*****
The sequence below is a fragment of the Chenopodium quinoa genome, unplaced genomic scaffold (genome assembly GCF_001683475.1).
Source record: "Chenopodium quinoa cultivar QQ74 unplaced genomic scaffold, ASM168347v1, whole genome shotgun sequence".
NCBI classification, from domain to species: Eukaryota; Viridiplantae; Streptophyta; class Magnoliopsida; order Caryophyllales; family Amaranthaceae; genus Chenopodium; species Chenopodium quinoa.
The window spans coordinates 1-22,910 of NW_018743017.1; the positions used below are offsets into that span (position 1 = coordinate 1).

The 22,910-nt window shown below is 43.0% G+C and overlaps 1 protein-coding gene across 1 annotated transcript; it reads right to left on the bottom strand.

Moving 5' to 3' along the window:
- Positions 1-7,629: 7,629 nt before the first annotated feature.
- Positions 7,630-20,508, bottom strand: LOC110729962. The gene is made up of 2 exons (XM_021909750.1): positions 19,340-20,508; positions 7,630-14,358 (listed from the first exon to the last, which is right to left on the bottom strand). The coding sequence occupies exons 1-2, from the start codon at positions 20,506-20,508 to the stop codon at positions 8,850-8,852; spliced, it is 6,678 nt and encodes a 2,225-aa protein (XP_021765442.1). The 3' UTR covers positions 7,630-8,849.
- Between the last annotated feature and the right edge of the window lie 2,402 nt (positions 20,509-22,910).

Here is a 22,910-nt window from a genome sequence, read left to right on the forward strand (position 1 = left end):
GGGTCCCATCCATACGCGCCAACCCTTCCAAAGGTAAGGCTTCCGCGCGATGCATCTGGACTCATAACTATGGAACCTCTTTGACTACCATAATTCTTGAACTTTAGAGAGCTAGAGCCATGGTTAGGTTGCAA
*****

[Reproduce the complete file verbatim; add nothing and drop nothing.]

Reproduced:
The sequence below is a fragment of the Chenopodium quinoa genome, unplaced genomic scaffold (genome assembly GCF_001683475.1).
Source record: "Chenopodium quinoa cultivar QQ74 unplaced genomic scaffold, ASM168347v1, whole genome shotgun sequence".
NCBI classification, from domain to species: Eukaryota; Viridiplantae; Streptophyta; class Magnoliopsida; order Caryophyllales; family Amaranthaceae; genus Chenopodium; species Chenopodium quinoa.
The window spans coordinates 1-22,910 of NW_018743017.1; the positions used below are offsets into that span (position 1 = coordinate 1).

The 22,910-nt window shown below is 43.0% G+C and overlaps 1 protein-coding gene across 1 annotated transcript; it reads right to left on the bottom strand.

Moving 5' to 3' along the window:
- Positions 1-7,629: 7,629 nt before the first annotated feature.
- Positions 7,630-20,508, bottom strand: LOC110729962. The gene is made up of 2 exons (XM_021909750.1): positions 19,340-20,508; positions 7,630-14,358 (listed from the first exon to the last, which is right to left on the bottom strand). The coding sequence occupies exons 1-2, from the start codon at positions 20,506-20,508 to the stop codon at positions 8,850-8,852; spliced, it is 6,678 nt and encodes a 2,225-aa protein (XP_021765442.1). The 3' UTR covers positions 7,630-8,849.
- Between the last annotated feature and the right edge of the window lie 2,402 nt (positions 20,509-22,910).

Here is a 22,910-nt window from a genome sequence, read left to right on the forward strand (position 1 = left end):
GGGTCCCATCCATACGCGCCAACCCTTCCAAAGGTAAGGCTTCCGCGCGATGCATCTGGACTCATAACTATGGAACCTCTTTGACTACCATAATTCTTGAACTTTAGAGAGCTAGAGCCATGGTTAGGTTGCAA